New Zealand Is In Big Trouble, According To Scientists


Robin Andrews

Science & Policy Writer


Remember, New Zealand is a geologically active country - which is the reason it's so beautiful, from north to south, east to west. jon alkain/Shutterstock

New Zealand made the headlines this time last year after a 7.8M quake rocked both the North and South Islands. For such a powerful tremor, it was lucky only a handful of people were killed – but geoscientists are now warning that the pieces are in place for the next catastrophe.

“One thing about reflecting on from the Kaik?ura earthquake is we don't want people to think this is the big one,” GNS scientist Dr Ursula Cochran told a gathering of scientists in Blenheim earlier this month, per


New Zealand’s so-called “big one”, a potential 9.0M tremor, is still on its way.

The world’s most powerful earthquakes always occur on these subduction zones. The 2011 Tohoku earthquake and tsunami in Japan was a devastating recent example of this, but it appears not much media attention is being given to various subduction zones around the world.

Although the likelihood of a powerful tremor occurring along the San Andreas Fault in the next 30 years is essentially a dead certainty, it’s actually the Pacific Northwest you should watch out for, where the subduction of one plate under the North American plate is building up a lot of stress.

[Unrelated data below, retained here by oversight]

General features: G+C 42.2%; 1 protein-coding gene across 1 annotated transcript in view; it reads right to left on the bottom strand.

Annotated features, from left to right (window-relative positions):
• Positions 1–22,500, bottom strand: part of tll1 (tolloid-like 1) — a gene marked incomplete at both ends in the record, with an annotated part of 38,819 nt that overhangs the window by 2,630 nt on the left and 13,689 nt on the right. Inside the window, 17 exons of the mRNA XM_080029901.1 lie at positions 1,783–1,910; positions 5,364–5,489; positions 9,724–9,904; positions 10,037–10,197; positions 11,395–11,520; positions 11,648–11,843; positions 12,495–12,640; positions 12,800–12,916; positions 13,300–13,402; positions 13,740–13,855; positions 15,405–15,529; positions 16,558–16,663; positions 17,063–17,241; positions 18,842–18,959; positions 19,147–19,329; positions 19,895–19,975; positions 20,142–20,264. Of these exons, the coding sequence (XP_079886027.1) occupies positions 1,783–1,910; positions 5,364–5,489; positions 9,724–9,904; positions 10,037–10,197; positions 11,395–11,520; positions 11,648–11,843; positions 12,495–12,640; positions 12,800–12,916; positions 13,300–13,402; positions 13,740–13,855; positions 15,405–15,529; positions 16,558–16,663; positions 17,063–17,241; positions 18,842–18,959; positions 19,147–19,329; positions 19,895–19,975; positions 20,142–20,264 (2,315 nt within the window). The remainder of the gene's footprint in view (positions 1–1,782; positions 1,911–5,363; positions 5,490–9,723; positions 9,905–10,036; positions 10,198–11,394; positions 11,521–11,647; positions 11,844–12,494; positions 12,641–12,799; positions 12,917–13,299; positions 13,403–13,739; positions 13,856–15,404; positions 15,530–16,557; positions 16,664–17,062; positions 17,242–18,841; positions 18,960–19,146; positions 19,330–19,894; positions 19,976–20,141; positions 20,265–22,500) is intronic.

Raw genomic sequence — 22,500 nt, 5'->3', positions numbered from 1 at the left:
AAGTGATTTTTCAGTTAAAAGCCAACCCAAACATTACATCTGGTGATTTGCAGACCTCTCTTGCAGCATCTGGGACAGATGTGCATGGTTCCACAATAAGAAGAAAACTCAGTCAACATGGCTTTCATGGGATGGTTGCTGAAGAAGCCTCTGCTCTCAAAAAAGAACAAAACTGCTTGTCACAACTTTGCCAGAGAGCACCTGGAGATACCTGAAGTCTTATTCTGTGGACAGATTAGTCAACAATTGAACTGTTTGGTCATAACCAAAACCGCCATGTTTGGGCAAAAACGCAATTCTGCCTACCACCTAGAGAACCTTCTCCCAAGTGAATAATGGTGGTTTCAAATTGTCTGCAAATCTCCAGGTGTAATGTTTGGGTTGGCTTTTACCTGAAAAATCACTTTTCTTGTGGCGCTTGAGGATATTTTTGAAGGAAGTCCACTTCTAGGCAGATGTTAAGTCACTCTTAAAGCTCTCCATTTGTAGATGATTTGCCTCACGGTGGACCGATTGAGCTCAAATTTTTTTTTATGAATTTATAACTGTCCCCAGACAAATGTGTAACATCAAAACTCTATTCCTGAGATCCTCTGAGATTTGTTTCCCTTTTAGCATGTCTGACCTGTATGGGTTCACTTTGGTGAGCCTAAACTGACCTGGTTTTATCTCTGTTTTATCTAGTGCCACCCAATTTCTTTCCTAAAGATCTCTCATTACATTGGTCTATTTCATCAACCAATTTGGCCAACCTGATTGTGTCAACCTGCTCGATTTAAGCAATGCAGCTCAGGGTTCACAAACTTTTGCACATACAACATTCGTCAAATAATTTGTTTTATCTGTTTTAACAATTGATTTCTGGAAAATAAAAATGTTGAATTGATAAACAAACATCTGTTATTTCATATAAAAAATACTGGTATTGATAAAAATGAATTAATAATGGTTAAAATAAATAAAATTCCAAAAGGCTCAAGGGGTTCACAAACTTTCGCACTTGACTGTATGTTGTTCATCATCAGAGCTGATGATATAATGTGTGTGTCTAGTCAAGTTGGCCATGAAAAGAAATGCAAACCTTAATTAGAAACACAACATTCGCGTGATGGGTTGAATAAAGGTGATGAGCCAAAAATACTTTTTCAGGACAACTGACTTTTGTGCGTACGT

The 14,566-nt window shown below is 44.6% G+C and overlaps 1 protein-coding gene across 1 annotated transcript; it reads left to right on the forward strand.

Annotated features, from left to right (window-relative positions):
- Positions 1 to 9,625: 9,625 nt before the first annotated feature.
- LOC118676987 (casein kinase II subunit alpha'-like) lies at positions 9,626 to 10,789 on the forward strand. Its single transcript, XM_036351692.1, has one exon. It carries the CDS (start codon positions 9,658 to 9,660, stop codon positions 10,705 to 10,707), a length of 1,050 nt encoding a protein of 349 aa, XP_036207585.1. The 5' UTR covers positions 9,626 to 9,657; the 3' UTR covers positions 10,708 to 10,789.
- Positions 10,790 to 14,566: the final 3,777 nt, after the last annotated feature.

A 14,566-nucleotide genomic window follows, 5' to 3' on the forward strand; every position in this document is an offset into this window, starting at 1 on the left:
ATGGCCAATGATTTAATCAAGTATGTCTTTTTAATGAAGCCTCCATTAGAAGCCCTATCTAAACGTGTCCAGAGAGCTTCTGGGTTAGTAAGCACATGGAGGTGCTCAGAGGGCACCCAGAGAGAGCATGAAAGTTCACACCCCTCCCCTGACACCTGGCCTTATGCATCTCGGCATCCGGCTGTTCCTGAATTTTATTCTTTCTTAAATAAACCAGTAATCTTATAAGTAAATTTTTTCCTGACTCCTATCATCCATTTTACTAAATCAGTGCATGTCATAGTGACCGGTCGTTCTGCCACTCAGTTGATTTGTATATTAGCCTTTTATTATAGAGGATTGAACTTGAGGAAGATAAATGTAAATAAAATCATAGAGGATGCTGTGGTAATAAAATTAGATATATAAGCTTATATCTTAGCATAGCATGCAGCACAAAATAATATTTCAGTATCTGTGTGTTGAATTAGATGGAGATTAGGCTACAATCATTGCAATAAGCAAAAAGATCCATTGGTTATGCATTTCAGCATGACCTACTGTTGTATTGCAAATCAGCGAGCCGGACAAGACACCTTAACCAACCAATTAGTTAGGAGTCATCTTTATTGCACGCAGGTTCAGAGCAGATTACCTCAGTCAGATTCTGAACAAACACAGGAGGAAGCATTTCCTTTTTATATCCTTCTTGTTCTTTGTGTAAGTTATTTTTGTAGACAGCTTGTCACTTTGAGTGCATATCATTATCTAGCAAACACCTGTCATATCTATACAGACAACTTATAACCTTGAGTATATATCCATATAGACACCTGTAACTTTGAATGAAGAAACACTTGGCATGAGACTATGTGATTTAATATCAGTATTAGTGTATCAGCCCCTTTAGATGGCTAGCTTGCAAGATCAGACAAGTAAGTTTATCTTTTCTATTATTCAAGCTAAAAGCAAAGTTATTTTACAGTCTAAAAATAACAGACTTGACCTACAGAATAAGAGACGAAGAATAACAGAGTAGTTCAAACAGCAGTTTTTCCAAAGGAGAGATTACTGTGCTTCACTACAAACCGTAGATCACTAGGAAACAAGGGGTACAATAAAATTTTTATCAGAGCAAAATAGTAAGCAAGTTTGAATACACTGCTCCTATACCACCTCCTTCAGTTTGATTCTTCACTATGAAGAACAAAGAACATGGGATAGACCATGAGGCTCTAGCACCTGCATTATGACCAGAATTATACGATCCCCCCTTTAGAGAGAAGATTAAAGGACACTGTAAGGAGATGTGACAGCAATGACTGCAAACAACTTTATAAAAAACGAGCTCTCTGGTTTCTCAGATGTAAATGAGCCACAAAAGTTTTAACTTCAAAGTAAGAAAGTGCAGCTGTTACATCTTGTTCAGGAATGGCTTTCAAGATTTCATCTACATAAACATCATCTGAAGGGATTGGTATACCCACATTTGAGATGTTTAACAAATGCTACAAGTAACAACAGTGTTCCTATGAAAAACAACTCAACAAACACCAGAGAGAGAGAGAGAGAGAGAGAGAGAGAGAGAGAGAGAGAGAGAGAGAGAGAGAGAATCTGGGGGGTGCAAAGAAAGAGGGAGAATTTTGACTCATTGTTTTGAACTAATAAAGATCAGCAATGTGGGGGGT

The Hikurangi subduction zone off the eastern seaboard of New Zealand’s North Island is in a similar situation. Here, the oceanic Hikurangi Plateau is sinking beneath the continental crust of the Indo-Australian plate.

The line to the left of the Hikurangi Plateau is the subduction zone in question. Alexrk/Wikimedia Commons; CC BY-SA 3.0

The friction between these colossal pieces of crust builds up stress, and occasionally it’s released during earthquakes of varying intensity. The 7.8M Kaik?ura earthquake in November 2016 took place along the southernmost part of the Hikurangi subduction zone.

Although it’s debated how much the Hikurangi subduction zone had to do with the earthquake, geologists agree that this part of the fault network is now active. Initially, most suspected the southern end was pretty rigidly stuck, but the quake changed all that. It’s moving, and it’s building up stress.

When it ruptures, it could produce a powerful, potentially record-breaking megathrust earthquake. Its geographical position means that it has the potential to generate a powerful and devastating tsunami too, one that would take only seven minutes to reach the North Island, and a little longer to hit the northern South Island.

“We need to think Japan 2011 basically, because if our whole plate boundary ruptured it would be a magnitude 9 earthquake,” Cochran added. She later clarified that quakes reaching 8.0M are known from the geological record; a 9.0M is theoretically possible.


At present, no-one can say when such an event will occur, nor whether the entire fault will slip all at once – but it’s certainly something the authorities need to be aware of.

“Don't be scared, be prepared,” Cochran told the New Zealand Herald.


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